SUE BARKER was in tears as the curtain closed on her brilliant 30-year career in broadcasting.
The BBC showed an emotional montage full of tributes from tennis stars and colleagues after Novak Djokovic beat Nick Kyrgios to win his seventh Wimbledon crown.
Former Grand Slam winner Barker – who won the French Open in 1976 and was once ranked No 3 in the world – joined the BBC in 1993.
She has become one of the nation’s most loved TV presenters and revealed earlier this year that she would retire after this tournament.
After hanging up the microphone today, Barker, 66, said: “Ah, this is going to be really embarrassing.
“It has been an absolute privilege. I have loved it, 30 amazing years. Thank you, thank you. I have loved it. I will miss the job. I love it.
“Most of all, I will miss the people I have worked with, in front and behind the camera. you have been absolutely amazing. I am so proud to front the programme. Thank you.”
A crowd who had gathered underneath the BBC’s studio to say goodbye to Barker broke into chants of: “We love you Sue, we do!”
Tennis legend Billie Jean King called Barker “the GOAT” as she stood next to her.
The 12-time Grand Slam winner said: “I think Sue is the best presenter they have ever had, No 1 no matter what. Sue Barker is the GOAT.
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“Men and women, she is an amazing example, if you want to be a presenter, you wan to be the best in the field of broadcasting, Sue Barker. I’ll tell you, she is the GOAT. The best ever.”
In an emotional video shown by the BBC, tennis stars past and present paid tribute to Barker, thanking her for the last 30 years.
SW19 icon Roger Federer gushed: “I would also like to add my biggest congratulations to your wonderful Wimbledon and BBC career. Also, as a player of course, I know how good you were.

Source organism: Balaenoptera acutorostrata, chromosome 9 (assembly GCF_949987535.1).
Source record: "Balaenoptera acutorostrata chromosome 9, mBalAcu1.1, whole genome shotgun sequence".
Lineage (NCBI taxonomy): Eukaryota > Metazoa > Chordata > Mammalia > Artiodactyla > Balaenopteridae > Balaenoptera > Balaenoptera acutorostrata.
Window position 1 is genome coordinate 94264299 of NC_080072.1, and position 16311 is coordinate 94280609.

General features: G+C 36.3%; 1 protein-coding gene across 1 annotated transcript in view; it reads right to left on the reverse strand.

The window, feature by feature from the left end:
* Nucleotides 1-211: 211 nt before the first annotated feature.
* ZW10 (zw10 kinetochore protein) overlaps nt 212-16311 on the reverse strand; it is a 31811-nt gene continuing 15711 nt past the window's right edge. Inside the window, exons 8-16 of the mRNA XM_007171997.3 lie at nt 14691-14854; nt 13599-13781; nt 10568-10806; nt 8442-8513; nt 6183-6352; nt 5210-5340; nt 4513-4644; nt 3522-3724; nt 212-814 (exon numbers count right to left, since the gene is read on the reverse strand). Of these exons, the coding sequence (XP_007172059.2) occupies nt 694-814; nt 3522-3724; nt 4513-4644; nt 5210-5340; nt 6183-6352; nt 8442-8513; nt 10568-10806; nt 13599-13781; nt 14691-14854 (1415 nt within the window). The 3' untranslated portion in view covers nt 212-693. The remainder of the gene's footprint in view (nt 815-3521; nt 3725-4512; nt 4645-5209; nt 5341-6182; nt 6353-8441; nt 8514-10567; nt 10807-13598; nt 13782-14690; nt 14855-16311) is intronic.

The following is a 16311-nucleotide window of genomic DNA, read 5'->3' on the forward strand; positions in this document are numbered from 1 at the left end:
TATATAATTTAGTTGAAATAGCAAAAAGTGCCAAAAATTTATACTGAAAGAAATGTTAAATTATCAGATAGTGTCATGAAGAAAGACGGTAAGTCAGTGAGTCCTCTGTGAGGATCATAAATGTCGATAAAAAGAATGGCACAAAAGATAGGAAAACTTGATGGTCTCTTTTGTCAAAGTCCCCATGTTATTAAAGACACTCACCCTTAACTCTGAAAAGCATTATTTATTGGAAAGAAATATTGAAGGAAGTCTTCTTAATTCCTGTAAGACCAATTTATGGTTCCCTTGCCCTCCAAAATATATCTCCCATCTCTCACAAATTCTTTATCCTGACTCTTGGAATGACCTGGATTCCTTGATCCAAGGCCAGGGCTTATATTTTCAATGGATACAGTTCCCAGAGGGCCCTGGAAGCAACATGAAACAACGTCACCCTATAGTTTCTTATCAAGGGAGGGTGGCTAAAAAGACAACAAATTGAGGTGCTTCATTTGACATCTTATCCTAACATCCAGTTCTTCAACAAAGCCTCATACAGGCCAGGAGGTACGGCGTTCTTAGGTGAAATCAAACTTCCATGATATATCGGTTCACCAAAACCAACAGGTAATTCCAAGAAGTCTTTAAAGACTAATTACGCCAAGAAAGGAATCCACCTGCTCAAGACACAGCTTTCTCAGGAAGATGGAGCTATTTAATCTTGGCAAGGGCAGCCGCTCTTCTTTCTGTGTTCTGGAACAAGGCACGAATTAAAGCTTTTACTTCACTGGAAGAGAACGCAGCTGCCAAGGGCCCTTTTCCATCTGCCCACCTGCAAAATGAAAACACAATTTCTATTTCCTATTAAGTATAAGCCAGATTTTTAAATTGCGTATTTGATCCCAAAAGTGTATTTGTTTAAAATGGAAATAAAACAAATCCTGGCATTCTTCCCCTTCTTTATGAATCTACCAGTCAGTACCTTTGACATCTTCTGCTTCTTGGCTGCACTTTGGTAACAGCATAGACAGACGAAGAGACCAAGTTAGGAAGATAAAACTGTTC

“I’m going to look back at the highlights that we shared together; interviews on court, you made me cry, maybe not only once but several times.
He added: “Thank you for everything you’ve done for the game of tennis, to be there, and I don’t know, put tennis in the right place, in a good spot.
“We both love Wimbledon so I’m sure it’s going to be hard for you but I wish you all the very best for the future.
“And again, thank you for those incredible 30 years and everything you’ve done for the game of tennis, I appreciate it and I hope I see you soon. Take care, Sue.”
Andy Murray said: “Hi Sue, I just wanted to send you a message to wish you a happy retirement.
“You’ve been amazing for our sport and I’ve always, well I’ve grown up watching you on the TV, and then obviously I’ve been interviewed by you many times.
“I’ve loved watching you on Question of Sport as well. And yeah, you’re going to be sadly missed by everyone who loves and watches tennis in this country.
“So yeah, we’re all sad about it but yeah, all the best in your retirement.”
Two-time winner Rafael Nadal, who pulled out of this years semi-finals through injury, said: “Thank you for all the great things that you did during all these years.
“We will miss you and wish you all the very best in your future.”
And Martina Navratilova called Barker a “champion” on and off the court, saying: “She was a great champion on and off the court. Whenever she is on the screen, you always feel better.
“When she is on there, she makes you feel better about yourself even when you are not involved, which is pretty magical.
“Sue just took the role and just ran with it. She is giving up the baton but I am not sure anyone can pick it up.”
Laura Robson, who retired from tennis earlier this year, wrote on Twitter: “Sue Barker has been the voice of Wimbledon my entire life. Can’t imagine it without her. The best of the best! Love you Sue!”
Fellow BBC broadcaster John McEnroe had coined Barker as the “Roger Federer of broadcasting” earlier in the day.
After Djokovic overcame Kyrgios in four sets on Centre Court, Barker took her place for the post-match interviews.
And she hilariously reminded the Serbian that it was his wedding anniversary.
Barker’s replacement as the face of the BBC’s Wimbledon coverage is yet to be announced.